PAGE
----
When nestlings are young, they are unable to thermoregulate themselves effectively, so the female or male kestrel will stay with them to brood them with their body heat. However, you will be able to clearly hear when it's feeding time - young kestrels will peep loudly to draw attention to themselves for food!
EDIT 11:30am: A new, wet chick just arrived! That makes four nestlings!
The fifth egg arrived right on queue around 7pm! Now, assuming she does not lay another egg, the female will be spending most of her time incubating the eggs with her body heat. The female of an American Kestrel pair typically does most of the incubation, while the male hunts and feeds his mate. The male will also take turns incubating, so that the female can stretch her wings and keep in top hunting form. Incubation usually lasts about 27-31 days, so the clutch will likely begin hatching around May 15th!
The fourth egg appeared on April 13th, around 7pm. This could mean that she is almost finished laying, if she is not finished already! If she lays another egg, it will likely appear sometime on the 15th.
The third egg was spotted on April 11th, around 8pm! It is normal for American Kestrels to lay 4-5 eggs in a clutch. Occasionally, kestrels may lay less than that, and rarely they can lay six or seven! Such cases have only been documented a few times, however. The previous two clutches of this particular nestbox have been five eggs per year.
The female laid her second egg on April 9th, around 6:35pm! You may notice that she does not yet spend all her time incubating the eggs. Incubation begins in earnest once she is finished laying - until then, the eggs will be fine when left alone for a while.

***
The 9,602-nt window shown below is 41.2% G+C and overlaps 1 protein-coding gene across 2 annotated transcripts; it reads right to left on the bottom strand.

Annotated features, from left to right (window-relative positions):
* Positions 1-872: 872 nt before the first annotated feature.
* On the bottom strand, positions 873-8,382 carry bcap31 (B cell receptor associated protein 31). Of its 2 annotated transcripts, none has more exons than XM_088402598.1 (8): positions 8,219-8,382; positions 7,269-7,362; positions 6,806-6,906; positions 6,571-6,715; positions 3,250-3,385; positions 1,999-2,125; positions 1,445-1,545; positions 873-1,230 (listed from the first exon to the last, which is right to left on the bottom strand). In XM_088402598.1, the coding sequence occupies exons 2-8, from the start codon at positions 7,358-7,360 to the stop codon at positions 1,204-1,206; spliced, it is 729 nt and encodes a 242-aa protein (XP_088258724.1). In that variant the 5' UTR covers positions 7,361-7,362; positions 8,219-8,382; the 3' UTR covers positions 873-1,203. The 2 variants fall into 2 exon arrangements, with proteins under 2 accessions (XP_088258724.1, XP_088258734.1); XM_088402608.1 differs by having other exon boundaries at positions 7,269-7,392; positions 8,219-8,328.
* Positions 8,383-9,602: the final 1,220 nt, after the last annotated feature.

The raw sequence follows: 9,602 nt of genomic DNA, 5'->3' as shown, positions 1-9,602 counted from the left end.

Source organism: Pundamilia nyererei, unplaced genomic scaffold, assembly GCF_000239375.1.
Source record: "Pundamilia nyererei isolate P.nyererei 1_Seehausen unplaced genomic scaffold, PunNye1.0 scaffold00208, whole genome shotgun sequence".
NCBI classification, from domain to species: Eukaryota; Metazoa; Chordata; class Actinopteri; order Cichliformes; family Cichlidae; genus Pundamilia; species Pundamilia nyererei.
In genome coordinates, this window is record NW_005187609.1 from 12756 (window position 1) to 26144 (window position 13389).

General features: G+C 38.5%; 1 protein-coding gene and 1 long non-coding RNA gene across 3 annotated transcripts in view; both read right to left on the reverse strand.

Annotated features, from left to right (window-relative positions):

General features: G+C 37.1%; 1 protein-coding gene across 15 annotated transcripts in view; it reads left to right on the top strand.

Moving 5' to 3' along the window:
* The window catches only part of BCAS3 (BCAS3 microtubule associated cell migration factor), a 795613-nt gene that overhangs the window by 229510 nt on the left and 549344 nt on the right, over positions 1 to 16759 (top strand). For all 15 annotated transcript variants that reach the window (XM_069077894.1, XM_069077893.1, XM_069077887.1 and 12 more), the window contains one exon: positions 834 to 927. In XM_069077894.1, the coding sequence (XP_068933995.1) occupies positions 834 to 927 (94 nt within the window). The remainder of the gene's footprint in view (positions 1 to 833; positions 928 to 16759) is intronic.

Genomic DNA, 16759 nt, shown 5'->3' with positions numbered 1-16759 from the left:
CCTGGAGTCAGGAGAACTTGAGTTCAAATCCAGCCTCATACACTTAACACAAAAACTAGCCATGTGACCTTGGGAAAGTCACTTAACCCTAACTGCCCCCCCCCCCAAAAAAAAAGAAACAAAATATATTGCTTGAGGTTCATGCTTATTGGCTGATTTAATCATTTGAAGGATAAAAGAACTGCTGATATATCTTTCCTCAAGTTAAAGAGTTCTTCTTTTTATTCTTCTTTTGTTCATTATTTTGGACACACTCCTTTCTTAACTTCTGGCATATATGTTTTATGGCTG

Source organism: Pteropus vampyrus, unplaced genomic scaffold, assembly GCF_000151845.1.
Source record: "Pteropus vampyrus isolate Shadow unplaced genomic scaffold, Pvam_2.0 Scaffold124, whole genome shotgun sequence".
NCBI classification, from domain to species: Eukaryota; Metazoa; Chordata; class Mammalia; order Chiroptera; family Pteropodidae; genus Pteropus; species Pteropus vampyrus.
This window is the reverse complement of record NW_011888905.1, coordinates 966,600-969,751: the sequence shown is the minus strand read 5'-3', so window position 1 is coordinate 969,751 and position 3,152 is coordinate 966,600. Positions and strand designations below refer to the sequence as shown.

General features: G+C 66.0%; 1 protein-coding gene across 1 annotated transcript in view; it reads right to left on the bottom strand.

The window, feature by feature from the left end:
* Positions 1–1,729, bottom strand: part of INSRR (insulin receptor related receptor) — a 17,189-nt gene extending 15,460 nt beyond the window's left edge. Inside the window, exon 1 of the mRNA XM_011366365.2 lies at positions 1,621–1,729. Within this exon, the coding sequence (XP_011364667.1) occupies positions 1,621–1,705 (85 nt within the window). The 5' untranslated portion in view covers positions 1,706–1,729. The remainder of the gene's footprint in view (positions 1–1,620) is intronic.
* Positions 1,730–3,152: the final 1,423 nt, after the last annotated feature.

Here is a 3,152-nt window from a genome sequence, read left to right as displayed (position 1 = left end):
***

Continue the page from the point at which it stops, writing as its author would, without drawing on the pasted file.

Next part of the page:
Hello and welcome to the 2015 Bosch KestrelCams Season! We are excited to bring you another year of an intimate look into an American Kestrel pair’s life while raising young. Like last year, the stream will be in HD. We also have a new addition this year - sound! We replaced the broken microphone and now you should be able to clearly hear the kestrels as they go about their day.
The female laid her first egg on April 7th, around 8pm, and American kestrels typically lay one egg every other day. So, keep a close eye out - you may be the first person to spot the second egg!
For technical help with the KestrelCams or website, please click here.
It looks like the nesting season for American Kestrels in Boise, Idaho may be starting up a bit early this year! We have been seeing both a male and female kestrel digging a small indentation, or a "scrape," since early last week. This could mean that the first egg this year could come any day now! For comparison, the first egg of last year was laid on April 19th.
The camera is still uploading one screenshot every 10 minutes, but we will be going live as soon as that first egg is laid. We hope you are as excited as we are!
As a male kestrel has been spotted using the nest box to sleep in this winter, we decided to make the kestrelcam live again! The camera now takes a picture and uploads it every 10 minutes above. Who knows what you may spot using the nextbox as shelter? So far, we've seen a kestrel male and a Northern Flicker roost consistantly in there.